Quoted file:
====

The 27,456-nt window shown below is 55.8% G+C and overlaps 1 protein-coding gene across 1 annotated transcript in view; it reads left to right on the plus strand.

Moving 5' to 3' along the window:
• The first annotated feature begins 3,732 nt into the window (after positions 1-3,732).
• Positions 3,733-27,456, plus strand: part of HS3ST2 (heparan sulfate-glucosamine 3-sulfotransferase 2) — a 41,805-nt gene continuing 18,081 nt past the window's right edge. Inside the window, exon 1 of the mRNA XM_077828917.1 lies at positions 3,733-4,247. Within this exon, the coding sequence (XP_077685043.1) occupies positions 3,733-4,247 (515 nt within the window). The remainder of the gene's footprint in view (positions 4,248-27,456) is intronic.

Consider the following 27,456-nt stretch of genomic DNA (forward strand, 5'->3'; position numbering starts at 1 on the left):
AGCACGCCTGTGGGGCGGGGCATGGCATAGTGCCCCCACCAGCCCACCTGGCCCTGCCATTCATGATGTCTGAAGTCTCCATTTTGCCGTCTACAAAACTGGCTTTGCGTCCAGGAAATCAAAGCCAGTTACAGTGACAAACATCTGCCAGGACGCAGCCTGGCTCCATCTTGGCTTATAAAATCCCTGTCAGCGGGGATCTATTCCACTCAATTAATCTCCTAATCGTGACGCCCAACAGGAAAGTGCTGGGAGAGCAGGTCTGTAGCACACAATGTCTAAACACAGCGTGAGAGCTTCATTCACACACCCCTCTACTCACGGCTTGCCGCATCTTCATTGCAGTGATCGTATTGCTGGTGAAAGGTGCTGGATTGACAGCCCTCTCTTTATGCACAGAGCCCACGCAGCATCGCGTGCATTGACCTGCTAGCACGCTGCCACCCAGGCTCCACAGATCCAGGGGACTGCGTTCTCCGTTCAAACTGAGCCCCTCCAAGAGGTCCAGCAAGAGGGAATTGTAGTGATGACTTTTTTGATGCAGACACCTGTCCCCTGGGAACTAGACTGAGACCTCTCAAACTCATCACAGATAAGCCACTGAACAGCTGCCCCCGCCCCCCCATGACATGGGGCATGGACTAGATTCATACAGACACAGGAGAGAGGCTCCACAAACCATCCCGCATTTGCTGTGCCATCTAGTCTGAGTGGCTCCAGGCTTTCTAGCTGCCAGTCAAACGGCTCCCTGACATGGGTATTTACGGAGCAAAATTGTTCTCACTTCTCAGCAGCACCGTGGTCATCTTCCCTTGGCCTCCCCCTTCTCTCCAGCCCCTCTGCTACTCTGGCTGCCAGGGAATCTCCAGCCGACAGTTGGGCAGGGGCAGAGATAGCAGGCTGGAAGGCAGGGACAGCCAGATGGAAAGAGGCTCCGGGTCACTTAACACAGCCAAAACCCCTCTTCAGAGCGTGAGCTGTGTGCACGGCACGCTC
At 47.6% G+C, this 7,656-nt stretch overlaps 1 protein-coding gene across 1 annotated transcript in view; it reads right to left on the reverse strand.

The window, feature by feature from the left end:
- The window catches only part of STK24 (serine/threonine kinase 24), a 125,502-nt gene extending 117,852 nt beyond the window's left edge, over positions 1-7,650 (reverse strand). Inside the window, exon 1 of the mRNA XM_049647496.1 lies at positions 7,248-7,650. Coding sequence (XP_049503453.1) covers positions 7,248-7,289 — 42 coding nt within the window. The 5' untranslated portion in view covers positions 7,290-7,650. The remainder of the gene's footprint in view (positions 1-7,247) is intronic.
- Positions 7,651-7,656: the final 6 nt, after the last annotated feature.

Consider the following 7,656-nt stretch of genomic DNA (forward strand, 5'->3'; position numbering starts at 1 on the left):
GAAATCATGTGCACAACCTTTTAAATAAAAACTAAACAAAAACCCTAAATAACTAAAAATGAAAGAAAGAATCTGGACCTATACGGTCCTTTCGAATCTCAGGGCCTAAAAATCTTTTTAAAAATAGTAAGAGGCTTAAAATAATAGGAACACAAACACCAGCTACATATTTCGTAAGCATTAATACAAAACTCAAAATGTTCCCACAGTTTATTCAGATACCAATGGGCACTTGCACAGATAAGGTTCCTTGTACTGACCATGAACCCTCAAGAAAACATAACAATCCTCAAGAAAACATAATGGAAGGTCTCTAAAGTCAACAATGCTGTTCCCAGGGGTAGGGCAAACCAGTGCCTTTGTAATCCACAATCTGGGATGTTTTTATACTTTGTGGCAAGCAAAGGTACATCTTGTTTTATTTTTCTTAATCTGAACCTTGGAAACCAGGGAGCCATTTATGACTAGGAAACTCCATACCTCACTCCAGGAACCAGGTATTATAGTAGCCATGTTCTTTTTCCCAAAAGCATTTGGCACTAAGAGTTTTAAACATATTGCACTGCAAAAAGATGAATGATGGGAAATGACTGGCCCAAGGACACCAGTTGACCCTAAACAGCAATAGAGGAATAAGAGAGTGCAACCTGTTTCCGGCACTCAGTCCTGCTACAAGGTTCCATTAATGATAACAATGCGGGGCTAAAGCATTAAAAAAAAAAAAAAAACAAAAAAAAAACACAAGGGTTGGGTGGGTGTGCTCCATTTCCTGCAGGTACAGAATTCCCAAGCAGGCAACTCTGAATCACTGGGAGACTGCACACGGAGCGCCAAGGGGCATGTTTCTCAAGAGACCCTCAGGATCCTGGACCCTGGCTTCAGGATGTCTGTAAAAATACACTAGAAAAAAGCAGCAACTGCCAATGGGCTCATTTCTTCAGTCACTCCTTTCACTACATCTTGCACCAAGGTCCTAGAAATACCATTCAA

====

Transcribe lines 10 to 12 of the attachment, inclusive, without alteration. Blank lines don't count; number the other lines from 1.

- Positions 7,651-7,656: the final 6 nt, after the last annotated feature.

Consider the following 7,656-nt stretch of genomic DNA (forward strand, 5'->3'; position numbering starts at 1 on the left):
GAAATCATGTGCACAACCTTTTAAATAAAAACTAAACAAAAACCCTAAATAACTAAAAATGAAAGAAAGAATCTGGACCTATACGGTCCTTTCGAATCTCAGGGCCTAAAAATCTTTTTAAAAATAGTAAGAGGCTTAAAATAATAGGAACACAAACACCAGCTACATATTTCGTAAGCATTAATACAAAACTCAAAATGTTCCCACAGTTTATTCAGATACCAATGGGCACTTGCACAGATAAGGTTCCTTGTACTGACCATGAACCCTCAAGAAAACATAACAATCCTCAAGAAAACATAATGGAAGGTCTCTAAAGTCAACAATGCTGTTCCCAGGGGTAGGGCAAACCAGTGCCTTTGTAATCCACAATCTGGGATGTTTTTATACTTTGTGGCAAGCAAAGGTACATCTTGTTTTATTTTTCTTAATCTGAACCTTGGAAACCAGGGAGCCATTTATGACTAGGAAACTCCATACCTCACTCCAGGAACCAGGTATTATAGTAGCCATGTTCTTTTTCCCAAAAGCATTTGGCACTAAGAGTTTTAAACATATTGCACTGCAAAAAGATGAATGATGGGAAATGACTGGCCCAAGGACACCAGTTGACCCTAAACAGCAATAGAGGAATAAGAGAGTGCAACCTGTTTCCGGCACTCAGTCCTGCTACAAGGTTCCATTAATGATAACAATGCGGGGCTAAAGCATTAAAAAAAAAAAAAAAACAAAAAAAAAACACAAGGGTTGGGTGGGTGTGCTCCATTTCCTGCAGGTACAGAATTCCCAAGCAGGCAACTCTGAATCACTGGGAGACTGCACACGGAGCGCCAAGGGGCATGTTTCTCAAGAGACCCTCAGGATCCTGGACCCTGGCTTCAGGATGTCTGTAAAAATACACTAGAAAAAAGCAGCAACTGCCAATGGGCTCATTTCTTCAGTCACTCCTTTCACTACATCTTGCACCAAGGTCCTAGAAATACCATTCAA